During the session, another panelist, state Sen. Kevin Matthews, said many Oklahoma lawmakers act out of political expediency more than principle because voters in their district are “not reasonable.”
“Some of the head-butting is posturing for the constituency that these people represent,” said Matthews, D-Tulsa. “And, sadly enough, you have good, reasonable people that might represent an area that the majority of the people in that party and the ones that elected them are not reasonable. And so, there’s a lot of posturing that happens. And so, what you see in the Senate is the first or second year when they’re two, three years out from an election, they’re a lot more reasonable, because they’re not worried about representing their constituency.”
As an illustration, Matthews referenced how legislators voted in recent years on two different measures, one to establish a commission to observe the centennial of the 1921 Tulsa Race Massacre (previously known as the Tulsa Race Riot) and another measure that banned schools from teaching certain concepts broadly associated with Critical Race Theory.
“In the case of supporting the 1921 centennial commission, 100 percent of everybody in the House and Senate voted for that,” Matthews said. “But then we saw this year we had a bill that says, ‘Don’t teach it in schools.’ Posturing.”
That comment was in reference to House Bill 1775, which made it illegal for public schools to teach Oklahoma students that “one race or sex is inherently superior to another race or sex,” that “an individual, by virtue of his or her race or sex, is inherently racist, sexist, or oppressive, whether consciously or unconsciously,” and similar concepts.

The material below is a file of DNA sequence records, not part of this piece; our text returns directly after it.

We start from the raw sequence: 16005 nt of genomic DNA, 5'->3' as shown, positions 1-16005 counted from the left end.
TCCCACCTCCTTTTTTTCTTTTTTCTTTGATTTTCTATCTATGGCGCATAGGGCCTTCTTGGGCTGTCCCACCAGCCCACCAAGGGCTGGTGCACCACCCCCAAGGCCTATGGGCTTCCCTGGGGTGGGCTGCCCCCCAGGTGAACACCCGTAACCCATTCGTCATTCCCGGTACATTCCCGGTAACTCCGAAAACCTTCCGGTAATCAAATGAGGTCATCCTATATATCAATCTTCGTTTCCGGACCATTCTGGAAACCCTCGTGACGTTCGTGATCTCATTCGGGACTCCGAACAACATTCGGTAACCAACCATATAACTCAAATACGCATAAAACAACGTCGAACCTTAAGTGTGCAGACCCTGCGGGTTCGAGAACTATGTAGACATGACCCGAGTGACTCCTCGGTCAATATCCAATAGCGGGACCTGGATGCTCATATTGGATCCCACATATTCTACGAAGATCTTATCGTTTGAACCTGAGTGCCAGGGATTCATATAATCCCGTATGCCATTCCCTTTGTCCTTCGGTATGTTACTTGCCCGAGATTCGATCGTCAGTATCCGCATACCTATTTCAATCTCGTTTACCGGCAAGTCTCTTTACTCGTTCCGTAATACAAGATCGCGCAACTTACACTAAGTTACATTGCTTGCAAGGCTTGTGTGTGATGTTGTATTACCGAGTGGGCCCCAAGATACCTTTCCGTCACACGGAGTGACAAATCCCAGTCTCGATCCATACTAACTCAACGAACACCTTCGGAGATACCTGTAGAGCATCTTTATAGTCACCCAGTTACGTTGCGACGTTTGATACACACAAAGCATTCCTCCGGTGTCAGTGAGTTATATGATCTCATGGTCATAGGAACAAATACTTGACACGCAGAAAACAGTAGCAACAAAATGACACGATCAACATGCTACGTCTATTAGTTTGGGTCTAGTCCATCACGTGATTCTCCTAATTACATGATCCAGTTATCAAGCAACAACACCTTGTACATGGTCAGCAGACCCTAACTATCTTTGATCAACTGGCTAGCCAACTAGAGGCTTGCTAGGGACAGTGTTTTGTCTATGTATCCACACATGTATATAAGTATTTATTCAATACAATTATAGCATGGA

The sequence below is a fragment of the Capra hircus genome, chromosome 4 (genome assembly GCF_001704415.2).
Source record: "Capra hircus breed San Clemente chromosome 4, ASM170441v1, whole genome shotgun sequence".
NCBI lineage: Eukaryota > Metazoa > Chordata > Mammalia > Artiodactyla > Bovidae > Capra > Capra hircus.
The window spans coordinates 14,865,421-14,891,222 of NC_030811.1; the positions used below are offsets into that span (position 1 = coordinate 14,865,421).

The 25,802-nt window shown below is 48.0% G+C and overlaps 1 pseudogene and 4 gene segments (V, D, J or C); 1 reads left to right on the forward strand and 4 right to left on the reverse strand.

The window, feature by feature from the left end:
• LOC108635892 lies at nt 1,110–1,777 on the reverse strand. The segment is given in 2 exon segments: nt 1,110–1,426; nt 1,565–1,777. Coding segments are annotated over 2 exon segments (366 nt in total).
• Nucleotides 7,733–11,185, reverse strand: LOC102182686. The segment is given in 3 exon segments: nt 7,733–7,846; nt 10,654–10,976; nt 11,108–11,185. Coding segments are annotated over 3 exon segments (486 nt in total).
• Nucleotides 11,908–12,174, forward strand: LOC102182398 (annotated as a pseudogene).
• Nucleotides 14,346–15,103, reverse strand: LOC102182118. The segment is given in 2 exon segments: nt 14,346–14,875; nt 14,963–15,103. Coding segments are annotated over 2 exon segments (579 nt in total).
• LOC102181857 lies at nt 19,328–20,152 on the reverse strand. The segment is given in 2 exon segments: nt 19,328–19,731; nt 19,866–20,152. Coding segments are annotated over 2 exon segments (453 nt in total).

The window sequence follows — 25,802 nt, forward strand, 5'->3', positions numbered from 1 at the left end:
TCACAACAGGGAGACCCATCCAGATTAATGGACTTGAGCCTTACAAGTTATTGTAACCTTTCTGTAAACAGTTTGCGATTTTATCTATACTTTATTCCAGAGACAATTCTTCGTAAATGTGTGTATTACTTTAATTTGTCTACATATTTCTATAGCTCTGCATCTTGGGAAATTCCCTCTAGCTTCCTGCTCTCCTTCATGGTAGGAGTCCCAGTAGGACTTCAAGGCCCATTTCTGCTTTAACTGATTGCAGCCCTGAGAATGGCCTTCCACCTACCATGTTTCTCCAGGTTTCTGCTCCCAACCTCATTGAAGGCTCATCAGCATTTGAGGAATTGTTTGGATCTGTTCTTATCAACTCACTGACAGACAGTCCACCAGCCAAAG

In response to a request for additional comment and clarification Matthews wrote that enacting HB 1775 at the same time as observance of the anniversary of the Tulsa Race Massacre increased “the likelihood of confusion and misunderstanding of the law and therefore possibly cause school administrators to seek to avoid the controversy” and also “avoid all subjects of Black history or race.”
“We passed a bill to solve a problem that does not exist,” Matthews wrote, “and it is embarrassing when we are trying to attract businesses and people to our state that also don’t understand this unwarranted fear.”
HB 1775 includes a provision stating that it “shall not prohibit the teaching of concepts that align to the Oklahoma Academic Standards.” The state academic standards include the 1921 Tulsa Race Massacre.
In a recent “Know your rights” guide, the National Education Association (NEA) and its state-affiliate Oklahoma Education Association (OEA) acknowledged that HB 1775 and similar laws nationwide “generally do not prohibit teaching the full sweep of U.S. history, including teaching about nearly 250 years of slavery, the Civil War, the Reconstruction period, or the violent white supremacy that brought Reconstruction to an end and has persisted in one or another form ever since.”
The teacher-union guide noted that Oklahoma’s academic standards show that teachers are expected to provide instruction on “the causes of the Tulsa Race Riot and its continued social and economic impact.”
NOTE: This story has been updated since publication to include additional comments from Matthews.
Director, Center for Independent Journalism
Ray Carter is the director of OCPA’s Center for Independent Journalism. He has two decades of experience in journalism and communications. He previously served as senior Capitol reporter for The Journal Record, media director for the Oklahoma House of Representatives, and chief editorial writer at The Oklahoman. As a reporter for The Journal Record, Carter received 12 Carl Rogan Awards in four years—including awards for investigative reporting, general news reporting, feature writing, spot news reporting, business reporting, and sports reporting. While at The Oklahoman, he was the recipient of several awards, including first place in the editorial writing category of the Associated Press/Oklahoma News Executives Carl Rogan Memorial News Excellence Competition for an editorial on the history of racism in the Oklahoma legislature.